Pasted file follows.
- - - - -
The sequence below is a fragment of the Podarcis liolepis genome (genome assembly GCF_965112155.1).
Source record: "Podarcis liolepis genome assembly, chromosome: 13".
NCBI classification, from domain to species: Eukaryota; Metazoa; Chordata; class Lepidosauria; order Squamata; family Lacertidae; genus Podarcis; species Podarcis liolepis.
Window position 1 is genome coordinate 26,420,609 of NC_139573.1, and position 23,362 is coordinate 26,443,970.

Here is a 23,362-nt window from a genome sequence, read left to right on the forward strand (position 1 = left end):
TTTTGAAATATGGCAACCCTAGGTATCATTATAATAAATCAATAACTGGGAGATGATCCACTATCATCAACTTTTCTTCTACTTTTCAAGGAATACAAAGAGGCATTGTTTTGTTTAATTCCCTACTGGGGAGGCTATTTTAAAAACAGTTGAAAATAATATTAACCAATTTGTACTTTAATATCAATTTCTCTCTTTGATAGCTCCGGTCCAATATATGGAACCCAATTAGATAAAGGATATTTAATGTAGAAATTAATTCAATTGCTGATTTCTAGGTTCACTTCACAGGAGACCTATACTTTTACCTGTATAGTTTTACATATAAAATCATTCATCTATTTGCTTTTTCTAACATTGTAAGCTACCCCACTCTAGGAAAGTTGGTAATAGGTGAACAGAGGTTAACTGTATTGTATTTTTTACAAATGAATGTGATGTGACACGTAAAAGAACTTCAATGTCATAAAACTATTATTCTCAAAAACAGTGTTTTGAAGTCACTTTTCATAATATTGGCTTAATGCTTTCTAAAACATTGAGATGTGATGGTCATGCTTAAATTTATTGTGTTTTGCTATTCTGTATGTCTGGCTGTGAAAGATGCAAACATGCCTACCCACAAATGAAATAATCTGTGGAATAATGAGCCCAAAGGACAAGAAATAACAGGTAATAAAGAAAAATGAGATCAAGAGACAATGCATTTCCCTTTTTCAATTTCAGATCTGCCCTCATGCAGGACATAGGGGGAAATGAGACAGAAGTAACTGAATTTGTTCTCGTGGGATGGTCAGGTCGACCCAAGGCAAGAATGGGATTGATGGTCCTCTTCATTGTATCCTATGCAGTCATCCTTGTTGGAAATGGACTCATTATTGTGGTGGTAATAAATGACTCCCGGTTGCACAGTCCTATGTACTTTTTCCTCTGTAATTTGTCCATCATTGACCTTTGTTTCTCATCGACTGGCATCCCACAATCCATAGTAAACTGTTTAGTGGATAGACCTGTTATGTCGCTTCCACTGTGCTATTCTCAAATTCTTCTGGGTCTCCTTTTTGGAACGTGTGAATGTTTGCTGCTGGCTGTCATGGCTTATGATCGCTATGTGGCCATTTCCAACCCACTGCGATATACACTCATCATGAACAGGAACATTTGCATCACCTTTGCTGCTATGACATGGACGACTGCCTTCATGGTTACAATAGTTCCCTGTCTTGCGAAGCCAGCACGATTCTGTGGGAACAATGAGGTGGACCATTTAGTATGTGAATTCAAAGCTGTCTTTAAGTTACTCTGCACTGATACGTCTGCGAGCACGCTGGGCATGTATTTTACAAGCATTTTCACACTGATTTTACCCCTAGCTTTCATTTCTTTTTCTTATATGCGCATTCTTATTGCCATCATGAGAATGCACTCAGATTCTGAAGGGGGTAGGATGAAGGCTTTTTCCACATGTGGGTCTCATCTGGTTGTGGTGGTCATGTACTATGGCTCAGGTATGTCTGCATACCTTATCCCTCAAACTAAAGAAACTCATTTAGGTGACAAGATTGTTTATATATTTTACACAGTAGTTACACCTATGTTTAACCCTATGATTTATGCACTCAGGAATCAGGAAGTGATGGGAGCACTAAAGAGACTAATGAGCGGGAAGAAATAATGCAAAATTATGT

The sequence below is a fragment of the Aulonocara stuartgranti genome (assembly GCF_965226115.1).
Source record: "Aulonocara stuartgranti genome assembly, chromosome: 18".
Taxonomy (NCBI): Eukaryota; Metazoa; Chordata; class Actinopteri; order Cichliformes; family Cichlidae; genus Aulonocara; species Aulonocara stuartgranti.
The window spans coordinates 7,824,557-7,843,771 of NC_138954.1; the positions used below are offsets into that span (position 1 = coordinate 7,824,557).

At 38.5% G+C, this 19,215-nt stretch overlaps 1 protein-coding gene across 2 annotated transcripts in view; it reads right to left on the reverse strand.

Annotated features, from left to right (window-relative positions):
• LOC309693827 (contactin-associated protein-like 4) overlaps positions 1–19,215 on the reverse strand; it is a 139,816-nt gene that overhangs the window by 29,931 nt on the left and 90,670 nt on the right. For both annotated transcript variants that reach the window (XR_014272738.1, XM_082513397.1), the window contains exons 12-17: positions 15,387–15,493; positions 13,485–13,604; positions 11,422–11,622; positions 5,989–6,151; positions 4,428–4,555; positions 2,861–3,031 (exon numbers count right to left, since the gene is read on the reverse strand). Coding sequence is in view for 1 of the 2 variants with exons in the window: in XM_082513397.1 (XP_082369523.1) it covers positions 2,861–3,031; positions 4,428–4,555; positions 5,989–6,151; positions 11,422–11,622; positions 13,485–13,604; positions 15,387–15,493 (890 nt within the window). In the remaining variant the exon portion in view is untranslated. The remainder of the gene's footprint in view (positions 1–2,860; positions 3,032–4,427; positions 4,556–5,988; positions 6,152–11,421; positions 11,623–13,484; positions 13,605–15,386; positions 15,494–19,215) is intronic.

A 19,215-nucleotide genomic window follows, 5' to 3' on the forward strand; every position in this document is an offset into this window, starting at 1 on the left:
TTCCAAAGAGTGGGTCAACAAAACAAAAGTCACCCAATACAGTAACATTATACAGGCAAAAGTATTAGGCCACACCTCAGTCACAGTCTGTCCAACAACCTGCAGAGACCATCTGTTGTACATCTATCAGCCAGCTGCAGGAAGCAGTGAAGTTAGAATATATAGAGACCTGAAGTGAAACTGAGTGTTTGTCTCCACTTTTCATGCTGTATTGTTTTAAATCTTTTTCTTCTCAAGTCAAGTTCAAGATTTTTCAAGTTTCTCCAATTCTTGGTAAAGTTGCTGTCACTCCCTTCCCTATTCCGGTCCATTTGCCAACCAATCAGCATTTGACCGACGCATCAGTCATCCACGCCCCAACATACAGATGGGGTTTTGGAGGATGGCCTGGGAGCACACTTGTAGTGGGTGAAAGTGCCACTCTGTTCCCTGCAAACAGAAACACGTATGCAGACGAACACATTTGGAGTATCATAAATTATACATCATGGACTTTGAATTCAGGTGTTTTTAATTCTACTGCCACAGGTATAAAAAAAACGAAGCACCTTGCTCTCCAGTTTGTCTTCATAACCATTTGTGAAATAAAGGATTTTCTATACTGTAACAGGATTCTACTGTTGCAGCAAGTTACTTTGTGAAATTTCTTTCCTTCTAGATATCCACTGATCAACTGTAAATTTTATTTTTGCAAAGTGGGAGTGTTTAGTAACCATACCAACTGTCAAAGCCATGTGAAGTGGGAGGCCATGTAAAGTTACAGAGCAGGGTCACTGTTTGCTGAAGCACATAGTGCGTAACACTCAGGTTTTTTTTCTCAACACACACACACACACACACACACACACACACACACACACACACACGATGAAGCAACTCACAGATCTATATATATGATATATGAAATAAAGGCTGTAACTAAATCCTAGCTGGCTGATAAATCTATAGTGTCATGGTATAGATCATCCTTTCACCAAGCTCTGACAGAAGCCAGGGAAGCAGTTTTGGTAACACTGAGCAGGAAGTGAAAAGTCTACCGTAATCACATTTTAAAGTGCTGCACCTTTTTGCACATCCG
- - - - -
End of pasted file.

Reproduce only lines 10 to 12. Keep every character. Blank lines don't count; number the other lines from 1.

The window spans coordinates 7,824,557-7,843,771 of NC_138954.1; the positions used below are offsets into that span (position 1 = coordinate 7,824,557).

At 38.5% G+C, this 19,215-nt stretch overlaps 1 protein-coding gene across 2 annotated transcripts in view; it reads right to left on the reverse strand.

Annotated features, from left to right (window-relative positions):